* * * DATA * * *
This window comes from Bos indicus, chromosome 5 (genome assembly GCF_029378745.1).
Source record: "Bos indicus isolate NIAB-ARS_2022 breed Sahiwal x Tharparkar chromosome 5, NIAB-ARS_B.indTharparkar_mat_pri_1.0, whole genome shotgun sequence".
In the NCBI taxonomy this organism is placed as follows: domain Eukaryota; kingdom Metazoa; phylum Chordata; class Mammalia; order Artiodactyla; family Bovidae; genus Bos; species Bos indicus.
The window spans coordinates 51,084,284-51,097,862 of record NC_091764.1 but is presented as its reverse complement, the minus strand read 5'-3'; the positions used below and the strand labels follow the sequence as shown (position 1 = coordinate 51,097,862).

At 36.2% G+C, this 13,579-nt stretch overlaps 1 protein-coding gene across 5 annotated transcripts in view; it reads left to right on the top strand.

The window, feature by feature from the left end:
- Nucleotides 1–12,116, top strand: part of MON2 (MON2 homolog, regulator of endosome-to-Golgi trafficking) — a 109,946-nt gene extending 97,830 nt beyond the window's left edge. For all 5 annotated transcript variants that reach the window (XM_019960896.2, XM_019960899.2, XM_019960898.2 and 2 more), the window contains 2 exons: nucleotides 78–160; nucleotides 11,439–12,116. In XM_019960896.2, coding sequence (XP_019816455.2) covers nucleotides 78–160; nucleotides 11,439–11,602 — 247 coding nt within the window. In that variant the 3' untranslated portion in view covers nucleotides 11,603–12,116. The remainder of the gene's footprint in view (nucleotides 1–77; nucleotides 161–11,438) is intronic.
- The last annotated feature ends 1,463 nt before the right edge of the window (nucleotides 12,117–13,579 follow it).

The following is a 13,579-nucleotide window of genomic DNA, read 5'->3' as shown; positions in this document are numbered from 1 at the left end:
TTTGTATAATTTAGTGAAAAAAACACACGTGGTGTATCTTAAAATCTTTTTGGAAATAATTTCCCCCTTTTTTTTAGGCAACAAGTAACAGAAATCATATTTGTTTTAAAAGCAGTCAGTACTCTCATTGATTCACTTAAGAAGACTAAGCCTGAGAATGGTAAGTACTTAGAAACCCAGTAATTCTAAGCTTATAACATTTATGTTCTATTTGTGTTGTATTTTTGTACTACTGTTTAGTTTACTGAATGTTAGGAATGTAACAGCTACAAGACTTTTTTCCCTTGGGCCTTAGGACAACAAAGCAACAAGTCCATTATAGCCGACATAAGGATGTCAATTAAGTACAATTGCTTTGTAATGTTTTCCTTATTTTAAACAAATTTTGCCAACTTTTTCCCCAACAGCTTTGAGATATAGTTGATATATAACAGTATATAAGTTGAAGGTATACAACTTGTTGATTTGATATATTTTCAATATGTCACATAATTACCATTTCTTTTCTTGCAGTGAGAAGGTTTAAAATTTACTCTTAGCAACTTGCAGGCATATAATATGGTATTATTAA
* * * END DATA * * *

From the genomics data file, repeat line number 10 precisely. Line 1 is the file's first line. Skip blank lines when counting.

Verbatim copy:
TTTGTATAATTTAGTGAAAAAAACACACGTGGTGTATCTTAAAATCTTTTTGGAAATAATTTCCCCCTTTTTTTTAGGCAACAAGTAACAGAAATCATATTTGTTTTAAAAGCAGTCAGTACTCTCATTGATTCACTTAAGAAGACTAAGCCTGAGAATGGTAAGTACTTAGAAACCCAGTAATTCTAAGCTTATAACATTTATGTTCTATTTGTGTTGTATTTTTGTACTACTGTTTAGTTTACTGAATGTTAGGAATGTAACAGCTACAAGACTTTTTTCCCTTGGGCCTTAGGACAACAAAGCAACAAGTCCATTATAGCCGACATAAGGATGTCAATTAAGTACAATTGCTTTGTAATGTTTTCCTTATTTTAAACAAATTTTGCCAACTTTTTCCCCAACAGCTTTGAGATATAGTTGATATATAACAGTATATAAGTTGAAGGTATACAACTTGTTGATTTGATATATTTTCAATATGTCACATAATTACCATTTCTTTTCTTGCAGTGAGAAGGTTTAAAATTTACTCTTAGCAACTTGCAGGCATATAATATGGTATTATTAA